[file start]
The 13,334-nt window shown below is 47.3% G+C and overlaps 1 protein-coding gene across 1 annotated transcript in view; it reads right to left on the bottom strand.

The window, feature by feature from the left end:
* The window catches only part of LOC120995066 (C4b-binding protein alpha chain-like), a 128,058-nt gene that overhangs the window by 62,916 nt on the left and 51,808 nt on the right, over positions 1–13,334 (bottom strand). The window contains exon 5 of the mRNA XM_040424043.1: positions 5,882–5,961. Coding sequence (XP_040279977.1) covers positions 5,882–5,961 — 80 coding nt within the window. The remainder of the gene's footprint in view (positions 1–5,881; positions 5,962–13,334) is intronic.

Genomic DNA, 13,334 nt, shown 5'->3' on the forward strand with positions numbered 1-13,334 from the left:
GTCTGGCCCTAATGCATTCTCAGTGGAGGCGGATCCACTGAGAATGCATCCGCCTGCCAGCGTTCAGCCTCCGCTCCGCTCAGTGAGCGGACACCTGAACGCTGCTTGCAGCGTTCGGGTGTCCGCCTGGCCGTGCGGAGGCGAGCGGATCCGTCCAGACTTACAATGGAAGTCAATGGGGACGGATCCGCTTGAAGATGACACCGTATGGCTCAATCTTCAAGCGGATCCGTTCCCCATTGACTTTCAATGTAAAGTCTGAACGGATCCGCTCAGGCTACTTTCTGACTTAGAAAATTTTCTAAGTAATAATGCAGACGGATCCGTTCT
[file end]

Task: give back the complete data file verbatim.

The 13,334-nt window shown below is 47.3% G+C and overlaps 1 protein-coding gene across 1 annotated transcript in view; it reads right to left on the bottom strand.

The window, feature by feature from the left end:
* The window catches only part of LOC120995066 (C4b-binding protein alpha chain-like), a 128,058-nt gene that overhangs the window by 62,916 nt on the left and 51,808 nt on the right, over positions 1–13,334 (bottom strand). The window contains exon 5 of the mRNA XM_040424043.1: positions 5,882–5,961. Coding sequence (XP_040279977.1) covers positions 5,882–5,961 — 80 coding nt within the window. The remainder of the gene's footprint in view (positions 1–5,881; positions 5,962–13,334) is intronic.

Genomic DNA, 13,334 nt, shown 5'->3' on the forward strand with positions numbered 1-13,334 from the left:
GTCTGGCCCTAATGCATTCTCAGTGGAGGCGGATCCACTGAGAATGCATCCGCCTGCCAGCGTTCAGCCTCCGCTCCGCTCAGTGAGCGGACACCTGAACGCTGCTTGCAGCGTTCGGGTGTCCGCCTGGCCGTGCGGAGGCGAGCGGATCCGTCCAGACTTACAATGGAAGTCAATGGGGACGGATCCGCTTGAAGATGACACCGTATGGCTCAATCTTCAAGCGGATCCGTTCCCCATTGACTTTCAATGTAAAGTCTGAACGGATCCGCTCAGGCTACTTTCTGACTTAGAAAATTTTCTAAGTAATAATGCAGACGGATCCGTTCT